I found these caterpillars on Water Mint growing in my garden pond. The bottom two images show early stage larvae which I discovered on my shed wall. Note the difference in colours.
The larva feeds on the leaves and flowers of various species of mint, including wild and cultivated varieties. They also feed on Marjoram, Dead-nettle, and other Labiataes and herbs. More mature larvae spin a web, a silken retreat, on the foodplant from which they feed.
They are seen June and July, and into the autumn. The autumn generation hibernate in their cocoons
See about adult here.
© Pete Hillman June and September 2017.
I came across this striking hairy caterpillar as it crawled over a sea wall when I was on a visit to Llandudno, Wales. They do not feed on oak as the English name leads us to believe, but its cocoon looks much like an acorn. The hairs may cause skin irritation, which is the caterpillar’s defense mechanism. They can grow up to 80mm long.
The larva can take a year to grow in the south, and two years further norther where it is cooler. They feed quite rapidly and change appearance as they grow which can make them hard to identify compared to other Eggars. It feeds on a variety of plants, including heather and bramble.
© Pete Hillman April 2014, West Shore, Llandudno, Wales
Noctuidae » Hadeninae
73.267 (BF2160) Bright-line Brown-eye Lacanobia oleracea (Linnaeus, 1758)
Wingspan 32-37mm. Forewing length 14-19mm.
The shade of the brown forewing may vary a little. Note the ‘brown-eye’, the kidney-mark with the bright orange blotch in the centre, and the white cross-line forming a ‘W’.
The adult flies May to July, and is found in various habitats, including suburban gardens. Common and widespread. The larva feeds on a wide variety of wild and cultivated herbaceous and woody plants.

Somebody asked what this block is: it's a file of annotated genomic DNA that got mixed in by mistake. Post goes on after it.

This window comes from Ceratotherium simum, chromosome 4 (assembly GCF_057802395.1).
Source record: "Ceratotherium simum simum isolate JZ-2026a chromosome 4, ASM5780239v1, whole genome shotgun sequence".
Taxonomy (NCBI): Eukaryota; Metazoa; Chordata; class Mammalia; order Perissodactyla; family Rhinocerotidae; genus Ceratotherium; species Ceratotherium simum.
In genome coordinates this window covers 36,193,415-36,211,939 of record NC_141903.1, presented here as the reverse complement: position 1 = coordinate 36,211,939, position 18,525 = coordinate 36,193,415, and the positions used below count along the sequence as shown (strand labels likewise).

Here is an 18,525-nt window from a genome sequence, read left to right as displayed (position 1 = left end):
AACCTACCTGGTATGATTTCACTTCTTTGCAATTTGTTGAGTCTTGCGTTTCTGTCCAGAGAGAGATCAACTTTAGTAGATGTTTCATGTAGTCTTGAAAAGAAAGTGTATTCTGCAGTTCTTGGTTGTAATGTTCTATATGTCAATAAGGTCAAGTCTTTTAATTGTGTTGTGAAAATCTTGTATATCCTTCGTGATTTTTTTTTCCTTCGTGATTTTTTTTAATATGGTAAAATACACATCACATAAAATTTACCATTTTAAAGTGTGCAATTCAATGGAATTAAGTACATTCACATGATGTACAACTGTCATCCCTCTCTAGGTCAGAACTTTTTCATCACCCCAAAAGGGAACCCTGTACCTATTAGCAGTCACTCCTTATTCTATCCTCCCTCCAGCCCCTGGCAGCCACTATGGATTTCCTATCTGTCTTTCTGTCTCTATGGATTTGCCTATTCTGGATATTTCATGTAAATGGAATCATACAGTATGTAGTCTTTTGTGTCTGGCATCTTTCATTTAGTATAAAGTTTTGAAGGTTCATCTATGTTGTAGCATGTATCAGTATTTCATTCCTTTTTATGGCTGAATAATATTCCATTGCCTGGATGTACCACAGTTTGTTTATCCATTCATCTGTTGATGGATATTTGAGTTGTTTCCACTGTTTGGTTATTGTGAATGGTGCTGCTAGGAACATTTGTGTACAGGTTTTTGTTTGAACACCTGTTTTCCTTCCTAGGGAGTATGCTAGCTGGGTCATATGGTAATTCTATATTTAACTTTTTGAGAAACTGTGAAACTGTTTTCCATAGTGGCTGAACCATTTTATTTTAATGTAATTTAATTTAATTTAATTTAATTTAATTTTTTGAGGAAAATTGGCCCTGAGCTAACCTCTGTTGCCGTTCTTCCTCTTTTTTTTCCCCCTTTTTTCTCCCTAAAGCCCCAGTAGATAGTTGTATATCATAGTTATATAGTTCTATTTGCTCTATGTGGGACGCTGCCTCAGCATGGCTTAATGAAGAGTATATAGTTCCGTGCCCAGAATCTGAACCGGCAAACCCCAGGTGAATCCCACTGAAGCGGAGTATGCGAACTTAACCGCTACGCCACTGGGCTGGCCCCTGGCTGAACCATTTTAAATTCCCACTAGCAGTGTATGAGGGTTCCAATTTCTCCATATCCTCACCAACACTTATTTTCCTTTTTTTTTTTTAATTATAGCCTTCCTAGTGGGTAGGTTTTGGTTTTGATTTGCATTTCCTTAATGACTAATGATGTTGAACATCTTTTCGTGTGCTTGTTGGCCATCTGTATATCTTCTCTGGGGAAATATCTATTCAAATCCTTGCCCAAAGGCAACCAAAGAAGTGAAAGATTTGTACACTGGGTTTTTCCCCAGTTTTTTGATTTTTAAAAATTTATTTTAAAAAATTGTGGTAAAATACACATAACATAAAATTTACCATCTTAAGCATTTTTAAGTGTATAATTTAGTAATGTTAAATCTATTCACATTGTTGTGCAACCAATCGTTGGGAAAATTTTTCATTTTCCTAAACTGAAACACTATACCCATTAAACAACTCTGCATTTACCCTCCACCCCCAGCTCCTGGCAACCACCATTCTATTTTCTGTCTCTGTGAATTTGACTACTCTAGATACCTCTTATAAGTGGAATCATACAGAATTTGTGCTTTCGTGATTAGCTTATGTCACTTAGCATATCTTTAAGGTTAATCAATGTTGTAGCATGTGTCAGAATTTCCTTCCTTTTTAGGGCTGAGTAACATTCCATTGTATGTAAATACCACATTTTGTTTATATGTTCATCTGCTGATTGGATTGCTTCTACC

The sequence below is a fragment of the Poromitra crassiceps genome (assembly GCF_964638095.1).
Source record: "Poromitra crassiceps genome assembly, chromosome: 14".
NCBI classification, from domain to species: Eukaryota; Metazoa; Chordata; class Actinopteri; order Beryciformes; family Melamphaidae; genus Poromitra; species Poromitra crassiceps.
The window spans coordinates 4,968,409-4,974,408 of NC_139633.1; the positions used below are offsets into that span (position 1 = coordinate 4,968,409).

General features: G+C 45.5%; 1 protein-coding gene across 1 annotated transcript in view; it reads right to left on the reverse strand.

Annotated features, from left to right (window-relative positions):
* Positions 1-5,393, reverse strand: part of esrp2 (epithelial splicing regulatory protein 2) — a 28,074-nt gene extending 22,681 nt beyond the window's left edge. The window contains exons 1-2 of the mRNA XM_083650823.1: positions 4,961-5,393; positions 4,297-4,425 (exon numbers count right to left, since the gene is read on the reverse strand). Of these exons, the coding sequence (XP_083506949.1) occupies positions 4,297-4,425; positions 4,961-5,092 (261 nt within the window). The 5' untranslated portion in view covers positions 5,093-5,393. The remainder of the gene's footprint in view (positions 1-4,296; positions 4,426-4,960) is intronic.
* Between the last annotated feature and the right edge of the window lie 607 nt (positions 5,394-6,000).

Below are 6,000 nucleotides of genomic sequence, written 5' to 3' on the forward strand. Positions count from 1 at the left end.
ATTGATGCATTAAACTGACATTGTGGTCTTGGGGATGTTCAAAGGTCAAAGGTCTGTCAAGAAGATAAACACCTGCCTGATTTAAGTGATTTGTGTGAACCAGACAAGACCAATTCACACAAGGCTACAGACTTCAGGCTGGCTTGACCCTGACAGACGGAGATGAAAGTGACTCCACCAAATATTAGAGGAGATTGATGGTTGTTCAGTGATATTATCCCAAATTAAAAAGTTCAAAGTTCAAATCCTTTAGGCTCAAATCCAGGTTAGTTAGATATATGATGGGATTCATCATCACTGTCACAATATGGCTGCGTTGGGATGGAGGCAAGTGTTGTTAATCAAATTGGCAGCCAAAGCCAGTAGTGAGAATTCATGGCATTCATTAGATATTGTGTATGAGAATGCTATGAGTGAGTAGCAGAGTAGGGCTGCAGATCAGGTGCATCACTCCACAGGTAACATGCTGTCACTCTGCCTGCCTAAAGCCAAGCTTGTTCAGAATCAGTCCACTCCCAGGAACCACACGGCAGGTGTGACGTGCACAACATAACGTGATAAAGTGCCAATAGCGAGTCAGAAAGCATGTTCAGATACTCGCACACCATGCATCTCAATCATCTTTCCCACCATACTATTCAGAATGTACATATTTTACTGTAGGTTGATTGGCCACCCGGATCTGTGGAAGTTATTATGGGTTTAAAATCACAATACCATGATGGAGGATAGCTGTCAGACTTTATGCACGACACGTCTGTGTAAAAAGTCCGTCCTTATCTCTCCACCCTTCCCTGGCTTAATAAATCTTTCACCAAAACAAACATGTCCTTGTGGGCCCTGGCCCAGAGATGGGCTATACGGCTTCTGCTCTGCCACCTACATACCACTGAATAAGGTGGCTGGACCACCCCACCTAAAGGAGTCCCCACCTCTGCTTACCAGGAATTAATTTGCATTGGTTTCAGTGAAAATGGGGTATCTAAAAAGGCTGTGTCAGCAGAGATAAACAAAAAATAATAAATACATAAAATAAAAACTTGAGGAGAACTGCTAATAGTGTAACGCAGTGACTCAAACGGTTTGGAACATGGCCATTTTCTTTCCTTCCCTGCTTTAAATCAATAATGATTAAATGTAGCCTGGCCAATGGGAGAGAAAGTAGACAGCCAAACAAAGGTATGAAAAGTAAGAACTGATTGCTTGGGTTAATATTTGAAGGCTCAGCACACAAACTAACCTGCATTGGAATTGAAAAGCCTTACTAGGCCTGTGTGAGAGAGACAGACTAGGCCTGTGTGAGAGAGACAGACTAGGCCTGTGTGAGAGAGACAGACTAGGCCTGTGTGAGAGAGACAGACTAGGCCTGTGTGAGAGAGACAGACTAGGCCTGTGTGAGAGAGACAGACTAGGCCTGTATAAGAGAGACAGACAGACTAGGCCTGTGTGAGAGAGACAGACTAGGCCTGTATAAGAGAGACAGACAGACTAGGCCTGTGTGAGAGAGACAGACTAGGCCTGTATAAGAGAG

© Pete Hillman July 2015.
Adelidae » Adelinae
7.006 (BF150) Green Long-horn Adela reaumurella (Linnaeus, 1758)
Wingspan 14-18mm. Forewing length 7-9mm.
The above image is of the male with his extraordinary long white antennae, which are three times the length of the forewing. The forewing can have a dark green or bluish-green tint, sometimes with a golden tint.
The adult flies in May and June, and in the daytime, where they may swarm. Found in woodland and heathland, amongst other habitats. Common in England and Wales, more local elsewhere, but widespread. The larva feeds on dead leaves on the ground.
© Pete Hillman May 2015, local wood, Staffordshire.
Notodontidae » Dicranurinae
71.009 (BF1999) Lobster Moth Stauropus fagi (Linnaeus, 1758)
Wingspan 45-60mm. Forewing length 24-33mm.
Now this rather unusual moth looks like it could be a furry pet. A large distinctive moth which rests with its hindwings protruding beyond the edge of the forewings.
The adult flies May to July. It is attracted to light. Found in mature woodland. Widespread and common in the south of Britain. The larva feeds on birch, beech, oak and various other trees. The moth gets its name from the larva which looks like a crustacean.
© Pete Hillman June 2013.
Geometridae » Larentiinae
70.107 (BF1795) November Moth Epirrita dilutata ([Denis & Schiffermüller], 1775)
Wingspan 38-44mm. Forewing length 15-20mm.
There are four species of Epirrita found in Britain, and all are very similar and variable within themselves, meaning positive identification can normally only be made via genitalia examination. Therefore, these images are only representative of the species.
The adult flies from September to November, and it can be found in a wide variety of habitats, including broadleaved woodland and gardens. Common and widespread throughout. The larva feeds on a variety of trees and shrubs.
© Pete Hillman October 2017.
Noctuidae » Psaphidinae
73.068 (BF2245) Green-brindled Crescent Allophyes oxyacanthae (Linnaeus, 1758)
Wingspan 35-45mm. Forewing length 17-20mm.
The photographs featured here are of the melanic form ab. capucina which is commonly found in suburban areas and has less green than the typical form.
The adult flies September to November, and is found in woodland, hedgerows and gardens. Fairly common and widespread. The larva feeds on various trees and shrubs, including hawthorns and Blackthorn.
© Pete Hillman October 2017.